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Re: Gil's Invention

March 22, 2006

In response to Gil's Invention:

Originally an email, I wanted to share this with a wider audience. Why do digital cameras have black lens covers?

I believe it has to do with the fact that black is better at preventing accidental pre-exposure of film, back in the days before we had digital cameras.

However, now that we do.. I wonder how much the value of attachment and expectation of a perceived result takes place. We expect that the lens cap is going to be black. Anything else is out of our expectation - and we perceive it to be negative. We weren't expecting that upgrade. (Theory. Not sure if i'm right).

It's like buying a car. The same basic structure of a car hasn't changed for years- we still have peddles, a steering wheel and sometimes a gear stick. Why has this interface not changed?

Isn't it time to do away with wheels and instead use forward looking motion detectors to slow the car down if motion changes up ahead, with steering column controls to slow us down... or time for a more inclusive steering unit with an optional HUD, integrated into the windscreen?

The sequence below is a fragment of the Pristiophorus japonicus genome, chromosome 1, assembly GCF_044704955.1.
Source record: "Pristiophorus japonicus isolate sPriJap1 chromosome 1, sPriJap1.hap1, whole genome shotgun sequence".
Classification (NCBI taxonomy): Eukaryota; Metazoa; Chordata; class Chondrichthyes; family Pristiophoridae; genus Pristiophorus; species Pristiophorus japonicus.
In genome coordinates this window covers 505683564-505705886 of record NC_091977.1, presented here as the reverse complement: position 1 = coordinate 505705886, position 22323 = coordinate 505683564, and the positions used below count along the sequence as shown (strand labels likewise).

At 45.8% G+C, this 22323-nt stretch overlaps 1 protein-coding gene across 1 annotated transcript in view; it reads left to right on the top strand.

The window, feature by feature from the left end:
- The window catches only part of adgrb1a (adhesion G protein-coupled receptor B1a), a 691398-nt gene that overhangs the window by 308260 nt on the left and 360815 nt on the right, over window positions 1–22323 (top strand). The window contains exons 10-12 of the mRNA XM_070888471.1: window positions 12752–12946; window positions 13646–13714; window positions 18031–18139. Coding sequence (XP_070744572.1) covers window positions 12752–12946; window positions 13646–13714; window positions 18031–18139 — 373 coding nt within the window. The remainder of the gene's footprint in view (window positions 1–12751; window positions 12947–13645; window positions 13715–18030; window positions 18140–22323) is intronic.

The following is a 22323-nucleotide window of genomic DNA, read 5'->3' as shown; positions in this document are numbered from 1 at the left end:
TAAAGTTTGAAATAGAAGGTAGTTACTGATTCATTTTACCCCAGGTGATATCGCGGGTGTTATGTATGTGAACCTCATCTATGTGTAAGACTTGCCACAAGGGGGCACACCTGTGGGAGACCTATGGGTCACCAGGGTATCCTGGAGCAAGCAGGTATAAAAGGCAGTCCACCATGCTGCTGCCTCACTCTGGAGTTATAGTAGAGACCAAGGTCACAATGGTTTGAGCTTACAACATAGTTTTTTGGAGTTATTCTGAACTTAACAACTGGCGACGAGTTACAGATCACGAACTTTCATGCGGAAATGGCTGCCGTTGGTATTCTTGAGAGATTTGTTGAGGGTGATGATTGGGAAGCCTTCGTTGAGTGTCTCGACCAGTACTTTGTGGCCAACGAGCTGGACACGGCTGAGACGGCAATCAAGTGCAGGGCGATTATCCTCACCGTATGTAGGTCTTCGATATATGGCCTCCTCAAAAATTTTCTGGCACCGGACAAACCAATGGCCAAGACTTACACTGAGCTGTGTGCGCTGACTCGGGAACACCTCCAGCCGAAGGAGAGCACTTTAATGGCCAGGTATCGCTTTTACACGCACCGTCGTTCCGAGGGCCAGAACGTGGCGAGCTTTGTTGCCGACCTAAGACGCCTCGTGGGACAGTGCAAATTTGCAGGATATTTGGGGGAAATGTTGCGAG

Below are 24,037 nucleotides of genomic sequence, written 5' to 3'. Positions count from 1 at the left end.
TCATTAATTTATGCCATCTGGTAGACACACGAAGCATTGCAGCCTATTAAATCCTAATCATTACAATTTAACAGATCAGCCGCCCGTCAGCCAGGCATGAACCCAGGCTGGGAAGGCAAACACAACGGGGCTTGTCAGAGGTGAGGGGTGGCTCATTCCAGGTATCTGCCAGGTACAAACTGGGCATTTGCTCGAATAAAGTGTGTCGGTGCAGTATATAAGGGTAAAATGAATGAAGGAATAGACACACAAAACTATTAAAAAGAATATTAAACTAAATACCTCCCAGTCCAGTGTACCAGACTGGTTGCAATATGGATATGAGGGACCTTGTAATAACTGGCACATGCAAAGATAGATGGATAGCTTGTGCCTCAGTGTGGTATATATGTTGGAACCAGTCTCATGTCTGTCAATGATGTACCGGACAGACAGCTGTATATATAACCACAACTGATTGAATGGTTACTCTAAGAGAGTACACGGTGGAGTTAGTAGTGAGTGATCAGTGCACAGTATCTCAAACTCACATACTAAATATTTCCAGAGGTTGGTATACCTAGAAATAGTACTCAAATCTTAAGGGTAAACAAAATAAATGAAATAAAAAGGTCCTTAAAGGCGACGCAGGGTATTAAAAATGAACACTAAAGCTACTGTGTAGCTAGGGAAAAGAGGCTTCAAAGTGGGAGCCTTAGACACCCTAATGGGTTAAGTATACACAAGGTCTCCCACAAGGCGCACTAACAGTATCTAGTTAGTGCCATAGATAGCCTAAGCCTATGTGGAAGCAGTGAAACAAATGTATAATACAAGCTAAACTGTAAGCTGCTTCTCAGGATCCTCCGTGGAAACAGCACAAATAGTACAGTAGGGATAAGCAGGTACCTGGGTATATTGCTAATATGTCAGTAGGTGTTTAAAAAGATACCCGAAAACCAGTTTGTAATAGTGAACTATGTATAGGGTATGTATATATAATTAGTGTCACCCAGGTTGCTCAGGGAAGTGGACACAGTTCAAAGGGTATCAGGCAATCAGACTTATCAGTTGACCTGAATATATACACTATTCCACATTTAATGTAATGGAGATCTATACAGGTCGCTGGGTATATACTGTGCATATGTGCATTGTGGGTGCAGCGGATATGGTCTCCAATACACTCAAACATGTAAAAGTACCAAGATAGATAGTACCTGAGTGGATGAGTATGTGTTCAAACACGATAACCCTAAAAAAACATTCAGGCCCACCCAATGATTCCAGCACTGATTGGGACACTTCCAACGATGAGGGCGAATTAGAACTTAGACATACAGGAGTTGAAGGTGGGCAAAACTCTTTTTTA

In general, people are not ready to embrace massive change with items that need to stay familiar - so producers need to manage expectations and comfort zones. Innovate quickly but release slowly - after users have begun to adopt.

Hmm - this seems to be antithesis to the writings of others in the blogosphere - perhaps change doesn't need to happen at break-neck speed. Perhaps it does...

seth godin camera digital aesthetic

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